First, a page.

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The collapse of social, political, and economic structures over the past 10 years, combined with the religious polarization that categorized Christianity in the United States as a politically  conservative belief system have led a large portion of millennials to abandon religion. Popular mainstream issues like increasing access to abortion and queer justice are reflective of Christianity’s aging ideology; in many ways, the streetwear world is also considered to be a movement representative of young, progressive people. According to a recent Gallup report, 47% of adults in the country belong to a church, synagogue, or mosque, dropping below 50% for the first time in 80 years. A 2019 study by Pew Research Center also found that millennials are now almost as likely to say they have no religion as they are to identify as Christian, with four in 10 people in this generation saying they have no religious affiliation. 
But for these entrepreneurs, it’s precisely this generational struggles that motivates them to seek streetwear as a tool of evangelization. A phenomenon born in New York City and Los Angeles, streetwear has always married narratives of personal ambitions, community building, struggle, especially in its inception in the 1980s and 1990s. Thanks to brands like Cross Colours and FUBU, streetwear has long linked clothes and social messaging, providing a space for people who want to make their beliefs undeniable to all. As a lifelong fan of streetwear, Howard says that those themes have long connected him to this type of fashion. And as a founder of a Christian streetwear brand, it’s his job to make people see the two are not so different. After all, personal struggle is what led him to belief in Christianity, and Equris is his way to build a community around it. “All of us [Christians] have the same calling, which is to go out there and make disciples,” he says. 
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Photo: courtesy of CoSigned x God.
Tianna Jenkins, founder of lifestyle and fashion brand CoSigned x God, has a similar approach. Launched in July 2021, CoSigned x God is inspired by Jenkins’ work as an ordained minister and the daughter of a pastor. “We are for people who don’t know [God] and people who do know him, wherever they are in their relationship with [Christianity],” she says. As a founder, she’s trying to use social media and newsletters to foster a community around her brand, similar to those created by Black designers like Telfar Clemens and Pyer MossKerby Jean-Raymond. Her method? Weekly prayer-based newsletters, which she shares with subscribers alongside discount codes to her merchandise. Despite the commerce play, she says profit is not her main goal. “If you are anointed with the calling that you have, the money will come regardless,” she says.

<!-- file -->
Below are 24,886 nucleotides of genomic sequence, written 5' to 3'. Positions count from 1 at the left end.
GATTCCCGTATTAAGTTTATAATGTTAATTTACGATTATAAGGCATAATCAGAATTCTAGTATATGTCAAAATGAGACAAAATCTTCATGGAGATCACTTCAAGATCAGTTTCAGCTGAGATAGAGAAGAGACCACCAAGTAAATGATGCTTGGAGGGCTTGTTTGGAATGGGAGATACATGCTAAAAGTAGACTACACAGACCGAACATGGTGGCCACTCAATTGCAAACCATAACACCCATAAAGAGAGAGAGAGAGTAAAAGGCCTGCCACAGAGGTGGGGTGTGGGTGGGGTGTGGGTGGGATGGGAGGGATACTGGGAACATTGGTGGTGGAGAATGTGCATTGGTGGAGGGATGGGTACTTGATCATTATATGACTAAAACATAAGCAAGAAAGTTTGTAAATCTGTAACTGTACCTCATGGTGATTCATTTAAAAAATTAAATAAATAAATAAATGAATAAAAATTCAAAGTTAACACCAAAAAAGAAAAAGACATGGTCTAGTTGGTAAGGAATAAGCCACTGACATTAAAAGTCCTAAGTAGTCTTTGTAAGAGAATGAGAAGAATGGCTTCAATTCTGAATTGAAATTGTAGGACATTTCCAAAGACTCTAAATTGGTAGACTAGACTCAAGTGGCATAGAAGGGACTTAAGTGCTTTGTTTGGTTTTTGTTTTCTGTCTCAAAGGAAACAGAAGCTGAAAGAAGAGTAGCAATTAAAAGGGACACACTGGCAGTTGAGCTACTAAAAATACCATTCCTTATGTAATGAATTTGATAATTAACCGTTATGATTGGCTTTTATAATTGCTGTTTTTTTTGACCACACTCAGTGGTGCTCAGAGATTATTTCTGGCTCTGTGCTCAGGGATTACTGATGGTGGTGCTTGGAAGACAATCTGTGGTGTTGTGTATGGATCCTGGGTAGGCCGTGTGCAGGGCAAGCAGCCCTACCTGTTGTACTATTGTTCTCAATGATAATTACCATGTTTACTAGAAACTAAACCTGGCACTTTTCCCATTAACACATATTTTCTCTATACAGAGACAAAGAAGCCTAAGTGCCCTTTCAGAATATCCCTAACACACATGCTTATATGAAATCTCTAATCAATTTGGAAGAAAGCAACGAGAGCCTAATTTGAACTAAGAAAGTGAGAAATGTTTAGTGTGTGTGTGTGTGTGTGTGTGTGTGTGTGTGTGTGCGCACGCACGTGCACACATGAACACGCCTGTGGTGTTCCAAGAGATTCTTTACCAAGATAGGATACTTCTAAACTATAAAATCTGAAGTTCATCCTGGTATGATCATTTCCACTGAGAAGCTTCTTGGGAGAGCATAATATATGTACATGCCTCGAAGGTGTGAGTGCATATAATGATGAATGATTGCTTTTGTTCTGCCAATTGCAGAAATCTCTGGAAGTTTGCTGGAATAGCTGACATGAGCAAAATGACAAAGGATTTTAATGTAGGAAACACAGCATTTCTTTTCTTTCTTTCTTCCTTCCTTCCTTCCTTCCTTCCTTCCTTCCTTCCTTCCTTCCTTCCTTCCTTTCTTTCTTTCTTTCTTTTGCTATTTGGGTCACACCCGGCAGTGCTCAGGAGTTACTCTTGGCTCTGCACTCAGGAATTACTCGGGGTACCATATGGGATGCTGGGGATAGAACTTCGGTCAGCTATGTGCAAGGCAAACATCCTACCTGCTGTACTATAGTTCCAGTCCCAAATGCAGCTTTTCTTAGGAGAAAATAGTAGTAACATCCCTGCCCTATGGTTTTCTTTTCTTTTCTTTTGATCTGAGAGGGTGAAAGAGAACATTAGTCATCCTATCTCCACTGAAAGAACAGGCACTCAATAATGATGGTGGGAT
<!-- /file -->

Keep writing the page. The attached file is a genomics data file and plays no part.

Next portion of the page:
Materialism in modern Christianity has long been a controversial issue, with megachurch pastors often flaunting their wealth in the name of faith. While many are more used to seeing pastors in off-the-rack gray suits, a generation of preachers is giving brands like Yeezy, DSquared, Gucci, and Off-White their stamp of approval, despite the fact that the average pastor in the country makes between $28,000 and $44,000 per year. In 2019, the Instagram account @preachersnsneakers even started documenting the hefty price tags on the clothes worn by some pastors within Evangelical circles, like the leaders of Hillsong and Zoe Church. And while the book of Proverbs says “Whoever gathers money little by little makes it grow,” the New Testament portrays Jesus reprimanding people for turning the temple into a money-making venture. Many see the latter scene as a confirmation that commerce and faith don’t go together. 
But for these entrepreneurs, style and commerce are just tools to carry their message, and make some money along the way. As far as some are concerned, there doesn’t need to be a separation between the two. “The problem with money is the love of it,” says Howard. “But if this is a talent or a gift that I am working for, then, biblically, I should be paid for it.”